NDR solutions primarily use non-signature-based techniques (for example, machine learning or other analytical techniques) to detect suspicious traffic on enterprise networks. NDR tools continuously analyze raw traffic and/or flow records (for example, NetFlow) to build models that reflect normal network behavior. When the NDR tools detect suspicious traffic patterns, they raise alerts. In addition to monitoring north/south traffic that crosses the enterprise perimeter, NDR solutions can also monitor east/west communications by analyzing traffic from strategically placed network sensors.
Response is also an important function of NDR solutions. Automatic responses (for example, sending commands to a firewall so that it drops suspicious traffic) or manual responses (for example, providing threat hunting and incident response tools) are common elements of NDR tools.
Typical NDR systems, running on closed detection engines, have two layers of functionality, one provides network traffic monitoring and the other offers automation and artificial intelligence capabilities. The main problem they face is the amount of data they have to deal with. The security teams need a way to more efficiently filter and isolate events, and other data, and correlate them with new modern threats.
For teams with less time or limited skill sets, the automation and Artificial Intelligence (AI) alghoritms automatically triages data and prioritizes events to reduce the amount of information provided to security teams.
Response is an important function of NDR solutions. Automatic responses (for example, sending commands to a firewall so that it drops suspicious traffic) or manual responses (for example, providing threat hunting and incident response tools) are common elements of NDR tools.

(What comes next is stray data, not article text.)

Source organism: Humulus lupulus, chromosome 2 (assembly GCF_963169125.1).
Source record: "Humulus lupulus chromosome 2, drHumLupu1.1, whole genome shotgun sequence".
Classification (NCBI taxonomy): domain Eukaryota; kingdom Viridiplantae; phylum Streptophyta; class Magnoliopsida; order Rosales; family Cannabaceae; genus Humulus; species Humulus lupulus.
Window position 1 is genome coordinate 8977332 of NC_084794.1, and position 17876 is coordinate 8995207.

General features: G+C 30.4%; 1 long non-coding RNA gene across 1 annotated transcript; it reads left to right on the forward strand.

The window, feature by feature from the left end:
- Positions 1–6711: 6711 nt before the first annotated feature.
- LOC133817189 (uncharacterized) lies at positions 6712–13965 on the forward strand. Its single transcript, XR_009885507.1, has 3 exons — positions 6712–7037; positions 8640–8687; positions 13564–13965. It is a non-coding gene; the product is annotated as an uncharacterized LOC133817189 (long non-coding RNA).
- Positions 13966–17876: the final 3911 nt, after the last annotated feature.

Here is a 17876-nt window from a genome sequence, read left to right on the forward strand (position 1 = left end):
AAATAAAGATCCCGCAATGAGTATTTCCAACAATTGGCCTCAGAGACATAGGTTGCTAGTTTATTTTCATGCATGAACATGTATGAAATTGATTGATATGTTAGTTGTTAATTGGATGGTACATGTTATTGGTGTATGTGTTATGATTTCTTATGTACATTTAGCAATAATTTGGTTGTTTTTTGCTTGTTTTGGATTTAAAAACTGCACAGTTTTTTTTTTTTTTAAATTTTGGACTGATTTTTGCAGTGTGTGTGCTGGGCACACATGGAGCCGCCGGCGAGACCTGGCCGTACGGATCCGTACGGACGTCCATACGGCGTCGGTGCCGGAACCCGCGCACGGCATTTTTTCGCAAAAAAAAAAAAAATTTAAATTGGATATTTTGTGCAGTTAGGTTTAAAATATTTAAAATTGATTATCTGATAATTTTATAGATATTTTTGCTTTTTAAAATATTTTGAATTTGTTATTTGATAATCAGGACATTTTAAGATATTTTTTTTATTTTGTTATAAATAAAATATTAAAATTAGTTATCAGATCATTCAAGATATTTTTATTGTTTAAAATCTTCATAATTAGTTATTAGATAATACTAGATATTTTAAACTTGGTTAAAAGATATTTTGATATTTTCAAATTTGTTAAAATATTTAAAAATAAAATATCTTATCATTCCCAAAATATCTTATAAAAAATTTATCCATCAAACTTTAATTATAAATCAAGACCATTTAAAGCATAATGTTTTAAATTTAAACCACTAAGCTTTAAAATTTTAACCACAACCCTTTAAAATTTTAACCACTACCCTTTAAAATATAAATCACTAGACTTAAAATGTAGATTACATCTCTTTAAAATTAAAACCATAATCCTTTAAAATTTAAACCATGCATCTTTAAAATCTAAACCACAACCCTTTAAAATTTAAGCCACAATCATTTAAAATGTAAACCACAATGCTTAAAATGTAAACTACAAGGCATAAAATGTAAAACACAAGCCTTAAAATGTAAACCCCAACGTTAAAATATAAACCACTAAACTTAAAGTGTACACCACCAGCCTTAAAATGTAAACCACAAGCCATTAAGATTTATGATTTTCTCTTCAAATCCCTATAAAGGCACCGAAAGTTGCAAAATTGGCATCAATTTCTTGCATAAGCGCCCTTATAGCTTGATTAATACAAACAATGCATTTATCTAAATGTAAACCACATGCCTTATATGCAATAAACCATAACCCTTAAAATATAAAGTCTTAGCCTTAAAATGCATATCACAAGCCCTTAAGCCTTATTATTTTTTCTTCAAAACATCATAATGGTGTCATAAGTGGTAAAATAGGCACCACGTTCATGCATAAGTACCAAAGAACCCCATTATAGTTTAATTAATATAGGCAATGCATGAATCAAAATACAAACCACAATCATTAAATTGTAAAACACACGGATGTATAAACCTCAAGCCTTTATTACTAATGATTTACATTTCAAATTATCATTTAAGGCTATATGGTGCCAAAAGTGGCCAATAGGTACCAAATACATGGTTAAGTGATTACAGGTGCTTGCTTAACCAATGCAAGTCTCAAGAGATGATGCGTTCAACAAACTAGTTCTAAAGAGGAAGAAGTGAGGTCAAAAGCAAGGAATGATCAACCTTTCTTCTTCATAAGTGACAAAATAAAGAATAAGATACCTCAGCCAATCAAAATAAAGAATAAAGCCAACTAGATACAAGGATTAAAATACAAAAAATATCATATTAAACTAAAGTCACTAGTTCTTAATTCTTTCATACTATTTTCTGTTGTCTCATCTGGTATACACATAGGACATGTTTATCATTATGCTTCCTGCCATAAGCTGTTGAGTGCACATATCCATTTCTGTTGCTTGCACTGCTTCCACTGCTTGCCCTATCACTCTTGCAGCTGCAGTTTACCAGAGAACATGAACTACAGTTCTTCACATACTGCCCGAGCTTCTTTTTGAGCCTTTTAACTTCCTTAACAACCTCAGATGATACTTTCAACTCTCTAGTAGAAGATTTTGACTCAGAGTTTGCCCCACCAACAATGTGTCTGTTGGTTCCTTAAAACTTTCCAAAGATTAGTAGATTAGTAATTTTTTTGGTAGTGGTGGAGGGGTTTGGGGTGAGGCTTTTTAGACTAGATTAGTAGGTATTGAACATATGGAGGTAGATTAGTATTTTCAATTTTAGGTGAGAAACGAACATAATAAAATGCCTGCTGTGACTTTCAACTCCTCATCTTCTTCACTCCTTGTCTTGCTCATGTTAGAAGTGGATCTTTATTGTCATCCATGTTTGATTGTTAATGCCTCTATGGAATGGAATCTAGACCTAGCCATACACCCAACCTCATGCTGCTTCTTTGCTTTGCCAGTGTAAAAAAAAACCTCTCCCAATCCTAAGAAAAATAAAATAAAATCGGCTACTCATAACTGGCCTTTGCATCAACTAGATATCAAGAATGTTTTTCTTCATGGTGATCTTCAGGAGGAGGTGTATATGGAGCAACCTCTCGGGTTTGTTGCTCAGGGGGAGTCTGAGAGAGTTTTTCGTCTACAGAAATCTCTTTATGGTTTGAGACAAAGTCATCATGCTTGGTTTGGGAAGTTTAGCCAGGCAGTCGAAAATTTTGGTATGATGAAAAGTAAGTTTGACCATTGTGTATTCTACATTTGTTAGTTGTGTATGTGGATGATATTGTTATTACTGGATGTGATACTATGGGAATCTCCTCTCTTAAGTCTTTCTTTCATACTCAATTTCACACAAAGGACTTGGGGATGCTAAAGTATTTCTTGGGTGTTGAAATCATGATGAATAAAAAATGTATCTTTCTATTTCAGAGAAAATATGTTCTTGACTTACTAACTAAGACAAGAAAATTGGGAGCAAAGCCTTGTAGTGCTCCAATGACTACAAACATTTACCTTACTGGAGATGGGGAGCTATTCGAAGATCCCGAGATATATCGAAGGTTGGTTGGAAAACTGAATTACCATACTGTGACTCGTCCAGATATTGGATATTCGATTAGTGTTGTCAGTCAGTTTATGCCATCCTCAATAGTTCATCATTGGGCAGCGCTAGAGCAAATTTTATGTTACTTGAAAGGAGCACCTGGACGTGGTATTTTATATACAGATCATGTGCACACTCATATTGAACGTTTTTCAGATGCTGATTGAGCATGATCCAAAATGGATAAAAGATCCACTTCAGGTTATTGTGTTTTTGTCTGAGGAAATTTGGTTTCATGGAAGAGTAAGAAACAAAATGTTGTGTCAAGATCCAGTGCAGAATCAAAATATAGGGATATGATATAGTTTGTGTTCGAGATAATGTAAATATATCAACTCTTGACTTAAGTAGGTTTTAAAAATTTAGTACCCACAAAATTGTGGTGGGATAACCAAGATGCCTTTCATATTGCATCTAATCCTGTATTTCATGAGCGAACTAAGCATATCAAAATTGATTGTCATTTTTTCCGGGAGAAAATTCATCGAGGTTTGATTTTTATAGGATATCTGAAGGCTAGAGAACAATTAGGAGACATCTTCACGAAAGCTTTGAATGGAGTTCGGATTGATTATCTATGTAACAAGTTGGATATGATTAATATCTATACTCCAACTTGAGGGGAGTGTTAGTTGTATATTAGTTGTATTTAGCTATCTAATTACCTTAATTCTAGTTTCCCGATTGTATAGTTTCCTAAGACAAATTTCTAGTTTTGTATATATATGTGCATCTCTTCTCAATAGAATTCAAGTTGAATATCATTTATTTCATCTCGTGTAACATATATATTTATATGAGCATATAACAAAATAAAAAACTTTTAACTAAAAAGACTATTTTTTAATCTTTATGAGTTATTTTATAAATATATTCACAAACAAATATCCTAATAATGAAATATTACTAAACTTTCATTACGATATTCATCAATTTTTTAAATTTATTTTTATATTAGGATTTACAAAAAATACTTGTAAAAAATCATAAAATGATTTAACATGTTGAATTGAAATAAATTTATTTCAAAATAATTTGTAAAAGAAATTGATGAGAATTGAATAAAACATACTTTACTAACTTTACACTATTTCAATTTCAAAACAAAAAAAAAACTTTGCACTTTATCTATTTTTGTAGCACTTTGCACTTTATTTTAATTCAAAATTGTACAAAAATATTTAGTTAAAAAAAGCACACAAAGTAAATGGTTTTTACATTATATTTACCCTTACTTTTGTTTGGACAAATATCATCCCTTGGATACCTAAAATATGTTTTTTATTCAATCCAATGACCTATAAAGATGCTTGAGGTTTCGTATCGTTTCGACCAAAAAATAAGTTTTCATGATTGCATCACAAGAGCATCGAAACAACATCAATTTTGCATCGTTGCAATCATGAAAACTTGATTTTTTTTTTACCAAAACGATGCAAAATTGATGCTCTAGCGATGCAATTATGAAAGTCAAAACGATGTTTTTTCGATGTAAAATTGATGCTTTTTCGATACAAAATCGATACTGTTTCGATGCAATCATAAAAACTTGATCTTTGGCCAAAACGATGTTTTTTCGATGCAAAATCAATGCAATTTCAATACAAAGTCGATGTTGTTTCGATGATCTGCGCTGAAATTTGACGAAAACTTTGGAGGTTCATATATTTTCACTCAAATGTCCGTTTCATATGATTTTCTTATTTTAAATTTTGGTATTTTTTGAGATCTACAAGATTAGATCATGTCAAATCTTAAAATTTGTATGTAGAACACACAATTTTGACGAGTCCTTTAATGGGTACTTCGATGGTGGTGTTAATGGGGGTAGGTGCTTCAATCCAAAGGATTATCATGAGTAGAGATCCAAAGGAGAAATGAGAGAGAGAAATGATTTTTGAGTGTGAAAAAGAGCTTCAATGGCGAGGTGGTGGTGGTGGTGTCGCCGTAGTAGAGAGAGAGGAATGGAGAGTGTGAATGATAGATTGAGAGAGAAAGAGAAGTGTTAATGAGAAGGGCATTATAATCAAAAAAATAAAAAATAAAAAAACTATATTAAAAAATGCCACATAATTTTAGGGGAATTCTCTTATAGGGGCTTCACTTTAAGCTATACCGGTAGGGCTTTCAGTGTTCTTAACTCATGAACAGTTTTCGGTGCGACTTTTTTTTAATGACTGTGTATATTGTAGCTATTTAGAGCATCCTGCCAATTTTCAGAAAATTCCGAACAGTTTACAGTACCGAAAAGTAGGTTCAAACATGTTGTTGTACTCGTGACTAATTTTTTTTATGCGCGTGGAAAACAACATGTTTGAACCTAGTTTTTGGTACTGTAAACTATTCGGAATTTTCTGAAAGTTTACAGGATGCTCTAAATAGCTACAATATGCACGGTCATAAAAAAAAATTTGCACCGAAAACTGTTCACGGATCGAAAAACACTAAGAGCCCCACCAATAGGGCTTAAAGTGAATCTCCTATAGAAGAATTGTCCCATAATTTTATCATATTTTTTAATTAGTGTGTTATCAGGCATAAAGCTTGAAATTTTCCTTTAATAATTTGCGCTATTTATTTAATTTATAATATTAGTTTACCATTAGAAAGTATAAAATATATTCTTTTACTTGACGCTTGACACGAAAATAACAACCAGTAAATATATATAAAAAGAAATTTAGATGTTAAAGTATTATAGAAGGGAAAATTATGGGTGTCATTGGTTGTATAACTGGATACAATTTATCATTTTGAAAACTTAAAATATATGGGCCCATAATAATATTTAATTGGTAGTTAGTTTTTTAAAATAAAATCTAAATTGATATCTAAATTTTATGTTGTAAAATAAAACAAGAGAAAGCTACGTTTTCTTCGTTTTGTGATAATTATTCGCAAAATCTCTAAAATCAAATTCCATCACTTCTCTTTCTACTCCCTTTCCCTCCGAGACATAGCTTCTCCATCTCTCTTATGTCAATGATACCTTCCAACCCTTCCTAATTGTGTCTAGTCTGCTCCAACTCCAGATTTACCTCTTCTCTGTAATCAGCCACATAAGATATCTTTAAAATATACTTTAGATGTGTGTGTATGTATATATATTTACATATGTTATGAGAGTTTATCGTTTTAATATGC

An NDR solution combines threat scanning capabilities with automated threat response and mitigation tasks. The purpose of these automated tasks is to attempt to stop the issue without needing an IT team member to address it. This reduces the time between finding and solving a security problem and allows your team to deal with other important matters.
Network Forensics is the technology used to capture, record and analize the network packets in order to determine the source of network security attacks.
The major goal of network forensics is to collect evidence.
It tries to analyze network traffic data, which is collected from different sites and different network equipment, such as firewalls and IDS.
In addition, it monitors on the network to detect attacks and analyze the nature of attackers.
Network forensics is also the process of detecting intrusion patterns, focusing on attacker activity.
NETWORK FORENSIC EXAMINATION INCLUDES THE FOLLOWING STEPS:
Recognizing and determining an incident based on network indicators.
Securing and isolating the state of physical and logical evidences from being altered, such as, for example, protection from electromagnetic damage or interference.
Recording the physical scene and duplicating digital evidence using standardized methods and procedures.
In-depth systematic search of evidence relating to the network attack. This focuses on identifying and discovering potential evidence and building detailed documentation for analysis.
Determine significance, reconstruct packets of network traffic data and draw conclusions based on evidence found.
Summarize and provide explanation of drawn conclusions.
The response to attack or intrusion detected is initiated based on the information gathered to validate and assess the incident.
Compared to computer forensics, where evidence is usually preserved on disk, network data is more volatile and unpredictable. Investigators often only have material to examine if packet filters, firewalls, and intrusion detection systems were set up to anticipate breaches of security.
A network forensics solution records network traffic, stores it in a searchable repository, and provides IT engineers with filters for mining stored data to discover and analyze network anomalies. Using network forensics, IT engineers can discover both the cause of an anomaly and its effects on IT services and IT assets such as servers and databases.